Y ou might think children—experts at not standing still—and yoga, with its patiently held poses, wouldn’t be a good match.
But you probably haven’t seen instructor Lani Rosen-Gallagher work her magic. Through Full of Joy Yoga, Rosen-Gallagher brings the peaceful practice to children of a variety of ages—including infants who attend classes with their moms—and venues.
Tuesday mornings she has a regular gig through Alphabet Academy in Hamden, one of several local schools enlisting her to conduct yoga programs onsite. When her first students of the day, a small group of three-year-olds, enter the sunlit room at 605 Benham Street, they’re bouncing bundles of energy, as expected. Moments later, though, they’ve each selected one of the colorful yoga mats lined up on the floor and are relatively quiet, looking at Rosen-Gallagher with rapt attention.
The seasoned teacher—she launched Full of Joy about a decade ago, in 2004—knows her crowd. Though the 20-minute class resembles an adult yoga session in some ways, it’s a lot sillier. The fact that traditional poses are often named after the animals whose movements they resemble plays right into it: a kids’ class is an excellent opportunity to not only position students like a cat, but have them meow like one, too.
Rosen-Gallagher’s students also have some license to move between setups, hopping around the room like bunnies one moment, waving their arms like butterflies another. Still, when Rosen-Gallagher asks them to lie on the floor, relaxing in “child’s pose,” they’re quick to comply, bringing the class back to a moment of (adorable) peace, a concept they talk about throughout the session.
Attaining that peace isn’t just about momentary calmness—it’s also about helping kids manage their burgeoning emotional lives. “You’re giving the kids a bag of tricks and tools they can use anywhere,” she says—for example, teaching older children breathing exercises to control angry feelings.
The idea for the business first took root years ago when she was teaching first grade in Coney Island, Brooklyn. A trained yogi, Rosen-Gallagher tried a few poses with her students, many of whom had trouble reading, and focusing in general. Noting the immediate positive response, she took official training to become a children’s yoga teacher.
In addition to sessions at schools like Alphabet Academy, her classes include “School Age Kids Yoga” at Your Yoga Community Center in Hamden on Monday afternoons (drop-in fee of $13, or five classes for $55); Mom and Baby Yoga in Woodbridge, for babies age six weeks to crawling ($20 drop-in fee, with alternative options topping out at 12 classes for $140); and, starting this month, Mom and Toddler Yoga at New Haven’s Breathing Room Yoga, a class she’ll lead with a young but astute sidekick: her two-year-old son, Zephyr ($18 drop-in fee or $65 four-class pass.)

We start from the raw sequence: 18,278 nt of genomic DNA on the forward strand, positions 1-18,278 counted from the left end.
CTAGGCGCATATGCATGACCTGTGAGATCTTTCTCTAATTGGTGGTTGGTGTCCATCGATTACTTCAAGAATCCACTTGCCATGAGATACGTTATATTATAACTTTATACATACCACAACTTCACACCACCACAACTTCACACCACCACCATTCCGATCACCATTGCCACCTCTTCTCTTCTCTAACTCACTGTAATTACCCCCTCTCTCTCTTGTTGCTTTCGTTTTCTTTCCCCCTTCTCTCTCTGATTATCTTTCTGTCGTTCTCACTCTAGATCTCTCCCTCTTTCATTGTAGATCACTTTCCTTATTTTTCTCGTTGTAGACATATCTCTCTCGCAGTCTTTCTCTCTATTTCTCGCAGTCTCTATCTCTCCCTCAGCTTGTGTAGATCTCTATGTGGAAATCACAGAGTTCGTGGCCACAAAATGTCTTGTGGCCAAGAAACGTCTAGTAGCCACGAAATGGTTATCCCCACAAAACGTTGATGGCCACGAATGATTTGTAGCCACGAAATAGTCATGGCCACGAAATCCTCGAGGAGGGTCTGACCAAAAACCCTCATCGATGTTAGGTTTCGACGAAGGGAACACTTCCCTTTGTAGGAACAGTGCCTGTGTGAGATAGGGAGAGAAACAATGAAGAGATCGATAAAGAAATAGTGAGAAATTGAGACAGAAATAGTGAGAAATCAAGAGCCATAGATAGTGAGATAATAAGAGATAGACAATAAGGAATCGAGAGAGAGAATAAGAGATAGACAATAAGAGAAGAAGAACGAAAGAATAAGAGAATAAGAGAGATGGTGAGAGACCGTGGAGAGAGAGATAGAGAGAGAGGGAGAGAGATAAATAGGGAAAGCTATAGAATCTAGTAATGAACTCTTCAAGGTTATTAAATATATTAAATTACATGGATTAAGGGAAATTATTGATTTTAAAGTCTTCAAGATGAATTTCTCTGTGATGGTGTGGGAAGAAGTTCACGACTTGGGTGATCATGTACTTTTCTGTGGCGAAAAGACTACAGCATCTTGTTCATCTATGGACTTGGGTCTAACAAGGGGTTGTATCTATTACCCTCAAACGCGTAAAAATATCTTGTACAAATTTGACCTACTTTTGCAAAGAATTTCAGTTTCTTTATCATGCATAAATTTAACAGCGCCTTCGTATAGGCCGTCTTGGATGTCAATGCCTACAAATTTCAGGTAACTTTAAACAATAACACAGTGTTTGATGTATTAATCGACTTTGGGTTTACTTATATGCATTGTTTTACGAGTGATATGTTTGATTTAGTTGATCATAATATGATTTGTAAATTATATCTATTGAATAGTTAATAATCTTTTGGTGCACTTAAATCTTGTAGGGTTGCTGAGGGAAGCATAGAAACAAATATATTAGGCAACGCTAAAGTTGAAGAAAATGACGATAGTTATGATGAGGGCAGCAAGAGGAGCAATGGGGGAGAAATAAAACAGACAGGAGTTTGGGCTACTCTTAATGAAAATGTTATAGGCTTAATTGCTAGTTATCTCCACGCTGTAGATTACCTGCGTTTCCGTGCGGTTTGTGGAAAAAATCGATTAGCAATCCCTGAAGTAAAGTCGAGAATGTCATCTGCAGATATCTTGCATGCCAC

Rosen-Gallagher also teaches private classes, does birthday parties and conducts teacher trainings for those seeking certification in their own right. Some trainees now work with her on Full of Joy programs.
She’s recently started teaching family yoga at CitySeed’s indoor winter farmer’s markets, held Saturdays at the Metropolitan Business Academy (115 Water St, New Haven). She asks only for an optional donation, allowing those who normally can’t afford a class to give it a try, and inviting others to give what they can.
Speaking further to the service—or “seva”—that Rosen-Gallagher says is important to all yoga instructors, a portion of those donations go to help fund the Africa Yoga Project, a program close to her heart after she helped certify teachers during a trip to Nairobi this summer.
Abroad, and here at home, she sees “endless” opportunities for teaching yoga and opening eyes to its accompanying themes, including peace, mindfulness and care for our planet and ourselves.
“Just think about what the next generation will be like if everyone learns these tools. I’m hopeful that there will be a shift,” Rosen-Gallagher says, and she’s not kidding around.
Full of Joy Yoga
(203) 909-1535 | firstname.lastname@example.org
Written and photographed by Cara McDonough.